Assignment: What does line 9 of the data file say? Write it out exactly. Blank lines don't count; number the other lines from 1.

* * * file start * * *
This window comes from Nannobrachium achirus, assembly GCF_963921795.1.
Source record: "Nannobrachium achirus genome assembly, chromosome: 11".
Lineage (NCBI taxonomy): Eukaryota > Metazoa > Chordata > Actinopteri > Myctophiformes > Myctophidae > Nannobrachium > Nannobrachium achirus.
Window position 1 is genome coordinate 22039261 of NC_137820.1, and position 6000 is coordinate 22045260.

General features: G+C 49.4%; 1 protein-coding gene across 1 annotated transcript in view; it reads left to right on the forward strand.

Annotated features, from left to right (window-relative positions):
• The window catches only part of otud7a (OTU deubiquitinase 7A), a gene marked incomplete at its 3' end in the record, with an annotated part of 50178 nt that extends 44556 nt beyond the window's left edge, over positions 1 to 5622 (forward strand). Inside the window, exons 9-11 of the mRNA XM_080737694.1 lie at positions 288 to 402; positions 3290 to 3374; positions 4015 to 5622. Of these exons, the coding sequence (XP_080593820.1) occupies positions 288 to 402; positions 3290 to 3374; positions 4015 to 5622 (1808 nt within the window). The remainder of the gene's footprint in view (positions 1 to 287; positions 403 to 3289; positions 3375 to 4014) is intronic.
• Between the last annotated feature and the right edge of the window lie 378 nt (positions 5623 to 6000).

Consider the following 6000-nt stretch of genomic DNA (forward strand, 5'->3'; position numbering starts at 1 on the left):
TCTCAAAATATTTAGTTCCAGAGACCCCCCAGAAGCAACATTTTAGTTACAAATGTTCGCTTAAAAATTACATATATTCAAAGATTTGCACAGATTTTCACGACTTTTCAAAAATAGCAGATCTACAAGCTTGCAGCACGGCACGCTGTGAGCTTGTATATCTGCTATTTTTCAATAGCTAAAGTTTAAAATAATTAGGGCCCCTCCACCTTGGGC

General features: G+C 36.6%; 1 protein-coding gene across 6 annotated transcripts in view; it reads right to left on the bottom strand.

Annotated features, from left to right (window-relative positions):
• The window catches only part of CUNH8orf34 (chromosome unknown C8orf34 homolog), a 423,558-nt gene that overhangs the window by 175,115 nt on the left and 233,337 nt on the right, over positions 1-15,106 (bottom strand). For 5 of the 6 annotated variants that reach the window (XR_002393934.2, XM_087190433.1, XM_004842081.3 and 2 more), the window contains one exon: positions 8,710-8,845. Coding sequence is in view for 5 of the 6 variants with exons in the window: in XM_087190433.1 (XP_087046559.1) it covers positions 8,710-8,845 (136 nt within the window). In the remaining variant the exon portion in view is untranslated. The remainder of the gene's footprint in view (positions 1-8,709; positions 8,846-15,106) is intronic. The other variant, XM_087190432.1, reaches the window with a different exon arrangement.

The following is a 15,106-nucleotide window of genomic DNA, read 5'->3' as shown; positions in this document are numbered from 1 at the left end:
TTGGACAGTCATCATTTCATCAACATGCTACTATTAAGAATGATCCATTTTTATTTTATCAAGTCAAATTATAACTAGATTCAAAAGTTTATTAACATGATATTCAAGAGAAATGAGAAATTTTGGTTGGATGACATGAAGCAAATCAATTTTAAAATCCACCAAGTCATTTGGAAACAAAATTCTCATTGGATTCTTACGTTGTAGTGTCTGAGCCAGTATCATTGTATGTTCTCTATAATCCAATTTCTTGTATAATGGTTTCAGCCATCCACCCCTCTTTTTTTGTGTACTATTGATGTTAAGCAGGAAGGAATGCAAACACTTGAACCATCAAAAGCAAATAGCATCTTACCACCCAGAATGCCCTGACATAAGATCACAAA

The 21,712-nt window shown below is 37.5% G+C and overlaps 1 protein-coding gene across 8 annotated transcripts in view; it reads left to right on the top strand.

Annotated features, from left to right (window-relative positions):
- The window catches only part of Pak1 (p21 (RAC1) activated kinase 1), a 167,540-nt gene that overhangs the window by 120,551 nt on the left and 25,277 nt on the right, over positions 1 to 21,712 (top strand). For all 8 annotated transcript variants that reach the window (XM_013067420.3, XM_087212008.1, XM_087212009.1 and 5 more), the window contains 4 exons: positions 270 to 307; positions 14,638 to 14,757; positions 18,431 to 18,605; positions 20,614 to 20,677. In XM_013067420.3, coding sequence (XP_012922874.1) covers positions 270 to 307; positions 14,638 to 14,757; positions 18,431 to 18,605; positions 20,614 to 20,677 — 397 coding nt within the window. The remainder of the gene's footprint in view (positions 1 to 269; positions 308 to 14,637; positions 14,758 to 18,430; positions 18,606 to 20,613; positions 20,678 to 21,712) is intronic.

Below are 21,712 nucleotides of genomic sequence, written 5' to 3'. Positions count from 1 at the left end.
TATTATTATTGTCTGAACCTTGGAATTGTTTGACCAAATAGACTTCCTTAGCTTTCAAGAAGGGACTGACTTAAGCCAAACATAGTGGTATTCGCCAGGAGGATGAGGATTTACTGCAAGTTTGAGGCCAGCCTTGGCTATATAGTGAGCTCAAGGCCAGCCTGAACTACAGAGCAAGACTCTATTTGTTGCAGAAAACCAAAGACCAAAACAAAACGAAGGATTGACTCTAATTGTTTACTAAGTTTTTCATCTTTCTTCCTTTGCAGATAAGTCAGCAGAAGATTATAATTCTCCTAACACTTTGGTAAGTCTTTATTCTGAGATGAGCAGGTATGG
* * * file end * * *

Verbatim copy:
Consider the following 6000-nt stretch of genomic DNA (forward strand, 5'->3'; position numbering starts at 1 on the left):